Baja Turtle visits Boys & Girls Club in El Cajon

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Monday June 24, Ken Kosiorek, otherwise known as “The Baja Turtle,” packed up his dirt bike and gear to visit the busy Boys & Girls Club located in El Cajon.  

Boys and Girls Club in El Cajon provides kids with a safe environment for them to interact and relax to just be kids. Open to children from ages 6-18, the fees for the club are low enough for most kids to be a member and there are interactive activities for the kids to participate in.

Monday June 24, Ken Kosiorek, otherwise known as “The Baja Turtle,” packed up his dirt bike and gear to visit the busy Boys & Girls Club located in El Cajon.  

Boys and Girls Club in El Cajon provides kids with a safe environment for them to interact and relax to just be kids. Open to children from ages 6-18, the fees for the club are low enough for most kids to be a member and there are interactive activities for the kids to participate in.

Kosiorek, who grew up riding dirt bikes on a farm in New York, said he did not start racing until he was 50. He said at that time he needed a new thrill so he decided to take on the task of soloing the Baja races that occur in Mexico every year.  

He earned his name the “Baja Turtle” by arriving last in many of the Baja races. This is a huge compliment, he said, considering he accomplishes the race on his own, while the other race contestants are a part of a team. 

Around 190 kids lined the bleachers in the gym of the Boys & Girls Club to hear about the exciting man who came to visit with his big motorcycle.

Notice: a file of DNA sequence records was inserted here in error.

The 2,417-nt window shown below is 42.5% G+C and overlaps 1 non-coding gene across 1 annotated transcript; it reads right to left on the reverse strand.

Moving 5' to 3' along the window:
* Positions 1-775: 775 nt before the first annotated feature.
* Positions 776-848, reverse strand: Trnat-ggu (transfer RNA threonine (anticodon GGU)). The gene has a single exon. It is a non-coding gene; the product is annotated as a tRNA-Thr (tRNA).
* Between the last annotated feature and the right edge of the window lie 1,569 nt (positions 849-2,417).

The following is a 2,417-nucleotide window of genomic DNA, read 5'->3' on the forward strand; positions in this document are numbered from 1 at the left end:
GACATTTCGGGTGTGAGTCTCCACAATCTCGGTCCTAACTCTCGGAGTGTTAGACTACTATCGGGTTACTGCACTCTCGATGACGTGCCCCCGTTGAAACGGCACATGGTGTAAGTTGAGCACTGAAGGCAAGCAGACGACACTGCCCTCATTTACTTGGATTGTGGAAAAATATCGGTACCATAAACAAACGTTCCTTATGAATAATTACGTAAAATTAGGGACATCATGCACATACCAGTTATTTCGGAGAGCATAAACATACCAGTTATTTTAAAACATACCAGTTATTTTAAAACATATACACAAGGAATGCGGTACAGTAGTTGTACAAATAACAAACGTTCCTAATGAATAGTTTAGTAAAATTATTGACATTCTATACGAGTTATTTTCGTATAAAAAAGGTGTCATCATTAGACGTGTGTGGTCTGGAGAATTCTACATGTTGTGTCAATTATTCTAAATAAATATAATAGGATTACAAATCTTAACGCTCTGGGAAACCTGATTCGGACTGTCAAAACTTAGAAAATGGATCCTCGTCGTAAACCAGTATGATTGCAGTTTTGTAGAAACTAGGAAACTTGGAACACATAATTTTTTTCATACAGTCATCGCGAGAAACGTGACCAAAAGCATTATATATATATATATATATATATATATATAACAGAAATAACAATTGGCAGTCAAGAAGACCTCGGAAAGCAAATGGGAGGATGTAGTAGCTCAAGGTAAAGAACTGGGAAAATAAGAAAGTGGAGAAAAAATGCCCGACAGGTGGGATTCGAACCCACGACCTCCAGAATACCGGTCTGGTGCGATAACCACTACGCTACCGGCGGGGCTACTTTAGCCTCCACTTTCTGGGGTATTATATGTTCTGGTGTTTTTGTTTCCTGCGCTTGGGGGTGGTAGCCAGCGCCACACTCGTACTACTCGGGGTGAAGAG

Gorgees Darraj, an 8-year-old boy who attends the club on a regular basis, had a few curious questions for Kosiorek concerning this exciting hobby.  

When asked if he now wants a motorcycle, Gorgees said, “My mom wouldn’t let me have a motorcycle, it’s too expensive.” 

Kosiorek kept the kids engaged by sharing exciting information regarding his bike and his fun hobby. He encouraged the kids to save money in a piggy bank, to use all the proper gear when riding and staying in school because education is vital to helping make dreams come true.

“Everything is math related in life,” said Kosiorek. “Learning math is very important.”  

Kosiorek, who raced in 12 different races, eight of them in a row, received nine trophies, said what is unique about the license plate on his bike is that he rides his bike to the race, will finish out the race and then ride his bike back home.

“Whatever you start, finish it because you can do anything you want in life,” he said.

When he is not speaking to kids about making their dreams come true or riding his motorcycle, Kosiorek is an industrial sales engineer at Airgas in El Cajon, a gases, welding and safety company. 

Kosiorek said he usually speaks to children in L.A. for the Racers Who Care, Inc. program but was asked if he would like to speak in a local area closer to him. 

After agreeing, he was shocked to find there were so many kids and that they responded to him in such a positive manner. 

“The kids were so excited and interested, I was expecting them to be bored after 15 minutes, and I was pleasantly surprised,” he said.

After his motivating speech to the kids, Kosiorek took the motorcycle outside and started it so the kids could hear the intense sound the motor made.

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